All About Jazz needs your help and we have a deal. Pay $20 and we'll hide those six pesky Google ads that appear on every page, plus this box and the slideout box on the right for a full year! You'll also fund website expansion.
Sweeping right and left past the microphone, Jane Ira Bloom throws sound around the room, as a visual artist would apply paint on canvas. The directional movement provides a unique sound to her work and serves to highlight the feelings she wishes to express. Romantic and refreshing, Bloom's tenth recording as leader features her soprano saxophone with a creative supporting trio. Nine modern mainstream originals and two solo saxophone ballad chestnuts complete a program rich in harmony and somewhat introspective. The quartet leaves ample space for settling impressions, while blues roots and emotions pervade.
"Bewitched, Bothered and Bewildered" oozes a romantic spirit: passionate and yet subdued. Bloom's "Varo" infuses a lively street samba rhythm with a crisp, festive, percussion framework. "Without Words" stands out as a lovely sax/bass duet that allows the pair to express as one. Most of the session allows for the passing of creative ideas back and forth between the four artists, keeping the mood quiet and making room for quiet contemplation. Bloom's gorgeous saxophone tone and unique method of presentation makes this and her live performances a special treat.
Track Listing: Denver Snap; Now You See It; Bewitched; Blue Poles; Pacific; Truth in Timbre; Without Words; In Everything; Varo; Many Landscapes; How Are Things In Glocca Morra.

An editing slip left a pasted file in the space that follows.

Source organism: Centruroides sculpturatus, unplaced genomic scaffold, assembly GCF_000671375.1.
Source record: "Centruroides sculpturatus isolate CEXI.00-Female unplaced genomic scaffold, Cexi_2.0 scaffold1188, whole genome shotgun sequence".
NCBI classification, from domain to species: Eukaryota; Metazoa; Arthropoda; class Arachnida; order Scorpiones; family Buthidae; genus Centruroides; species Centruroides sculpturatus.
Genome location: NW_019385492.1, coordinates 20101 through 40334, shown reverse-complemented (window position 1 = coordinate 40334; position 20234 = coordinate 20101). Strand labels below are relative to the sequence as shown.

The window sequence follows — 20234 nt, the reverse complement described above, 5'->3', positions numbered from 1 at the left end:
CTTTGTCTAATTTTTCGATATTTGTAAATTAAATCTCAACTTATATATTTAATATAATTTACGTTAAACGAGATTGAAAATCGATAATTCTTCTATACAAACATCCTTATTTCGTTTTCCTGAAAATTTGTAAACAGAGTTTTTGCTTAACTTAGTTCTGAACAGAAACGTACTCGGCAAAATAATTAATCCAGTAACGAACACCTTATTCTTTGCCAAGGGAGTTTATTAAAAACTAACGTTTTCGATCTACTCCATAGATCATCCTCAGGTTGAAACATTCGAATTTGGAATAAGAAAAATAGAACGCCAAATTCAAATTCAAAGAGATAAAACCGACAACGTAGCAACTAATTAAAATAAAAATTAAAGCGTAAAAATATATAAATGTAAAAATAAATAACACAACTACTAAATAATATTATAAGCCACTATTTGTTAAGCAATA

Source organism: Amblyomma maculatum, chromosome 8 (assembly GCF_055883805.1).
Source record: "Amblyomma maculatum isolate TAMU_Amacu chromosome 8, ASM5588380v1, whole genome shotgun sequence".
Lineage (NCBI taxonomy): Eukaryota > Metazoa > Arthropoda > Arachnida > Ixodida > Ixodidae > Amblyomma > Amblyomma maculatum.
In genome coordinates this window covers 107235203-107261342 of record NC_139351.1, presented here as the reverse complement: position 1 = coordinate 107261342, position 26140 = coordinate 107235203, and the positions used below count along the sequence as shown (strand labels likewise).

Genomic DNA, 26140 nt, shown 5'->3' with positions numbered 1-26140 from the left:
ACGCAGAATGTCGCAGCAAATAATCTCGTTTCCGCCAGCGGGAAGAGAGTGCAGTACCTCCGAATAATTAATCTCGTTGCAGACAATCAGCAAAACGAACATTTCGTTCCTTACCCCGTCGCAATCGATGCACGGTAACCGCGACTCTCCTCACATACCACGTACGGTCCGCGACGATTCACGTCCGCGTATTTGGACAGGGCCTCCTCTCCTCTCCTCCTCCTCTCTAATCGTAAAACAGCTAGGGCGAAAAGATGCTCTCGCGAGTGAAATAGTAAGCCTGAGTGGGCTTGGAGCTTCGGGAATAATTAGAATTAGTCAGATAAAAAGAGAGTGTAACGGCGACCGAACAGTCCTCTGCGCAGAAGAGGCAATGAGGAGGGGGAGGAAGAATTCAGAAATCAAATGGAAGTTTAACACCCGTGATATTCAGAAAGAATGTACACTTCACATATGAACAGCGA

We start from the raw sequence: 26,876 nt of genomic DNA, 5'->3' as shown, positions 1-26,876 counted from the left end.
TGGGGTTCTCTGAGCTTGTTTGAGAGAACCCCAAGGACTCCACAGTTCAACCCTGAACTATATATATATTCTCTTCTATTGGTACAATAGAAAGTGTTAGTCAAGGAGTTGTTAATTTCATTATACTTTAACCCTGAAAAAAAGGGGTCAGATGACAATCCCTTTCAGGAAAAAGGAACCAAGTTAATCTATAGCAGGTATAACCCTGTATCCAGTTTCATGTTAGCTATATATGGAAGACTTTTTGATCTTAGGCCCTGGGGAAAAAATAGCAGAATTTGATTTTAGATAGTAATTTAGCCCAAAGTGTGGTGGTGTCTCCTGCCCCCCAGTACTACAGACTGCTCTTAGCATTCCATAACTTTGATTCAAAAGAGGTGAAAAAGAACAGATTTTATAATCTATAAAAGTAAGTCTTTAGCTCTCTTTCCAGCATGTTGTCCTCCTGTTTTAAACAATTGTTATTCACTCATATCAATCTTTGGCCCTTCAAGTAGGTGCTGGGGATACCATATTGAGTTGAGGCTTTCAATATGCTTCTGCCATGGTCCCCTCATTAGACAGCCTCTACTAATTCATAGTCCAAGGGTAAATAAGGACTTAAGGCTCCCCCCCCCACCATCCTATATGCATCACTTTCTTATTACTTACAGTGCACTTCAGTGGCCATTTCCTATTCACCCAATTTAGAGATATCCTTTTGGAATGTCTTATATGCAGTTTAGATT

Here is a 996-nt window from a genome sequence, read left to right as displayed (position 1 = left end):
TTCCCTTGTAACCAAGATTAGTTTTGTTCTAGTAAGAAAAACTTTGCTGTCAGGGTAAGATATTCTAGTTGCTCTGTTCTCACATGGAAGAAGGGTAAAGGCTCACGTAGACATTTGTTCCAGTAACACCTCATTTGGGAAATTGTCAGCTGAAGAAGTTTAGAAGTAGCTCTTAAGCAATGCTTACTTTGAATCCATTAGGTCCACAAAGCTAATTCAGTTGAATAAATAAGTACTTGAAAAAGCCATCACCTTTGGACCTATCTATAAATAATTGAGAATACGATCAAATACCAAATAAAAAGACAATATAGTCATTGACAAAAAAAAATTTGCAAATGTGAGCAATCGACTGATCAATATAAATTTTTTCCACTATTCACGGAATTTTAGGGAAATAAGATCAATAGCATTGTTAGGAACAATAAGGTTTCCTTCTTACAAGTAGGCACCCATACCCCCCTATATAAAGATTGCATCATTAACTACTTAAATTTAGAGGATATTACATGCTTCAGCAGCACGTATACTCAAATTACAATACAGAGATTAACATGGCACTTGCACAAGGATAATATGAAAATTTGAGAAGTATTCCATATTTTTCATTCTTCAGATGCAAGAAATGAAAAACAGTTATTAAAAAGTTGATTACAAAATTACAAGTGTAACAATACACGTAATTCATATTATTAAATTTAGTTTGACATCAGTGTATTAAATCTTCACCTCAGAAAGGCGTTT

Personnel: Jane Ira Bloom- soprano saxophone; Vincent Bourgeyx- piano; Mark Dresser- bass; Bobby Previte- drums.
I grew up listening to mainstream '70s rock then ended up on the staff at the college paper at San Diego State, and volunteered to review heavy metal LPs. My second semester, the music editor dropped a Fenton Robinson LP on my desk, Night Flight. You like metal; they play guitar--he plays guitar, the editor told me
I grew up listening to mainstream '70s rock then ended up on the staff at the college paper at San Diego State, and volunteered to review heavy metal LPs. My second semester, the music editor dropped a Fenton Robinson LP on my desk, Night Flight. You like metal; they play guitar--he plays guitar, the editor told me. If we don't run a review, Alligator Records is going to stop servicing us.
Night Flight opened up a whole new world for me--the blues led me, inevitably, to Basie, who led to Duke, who led to Mingus, who led to Miles, who led to ...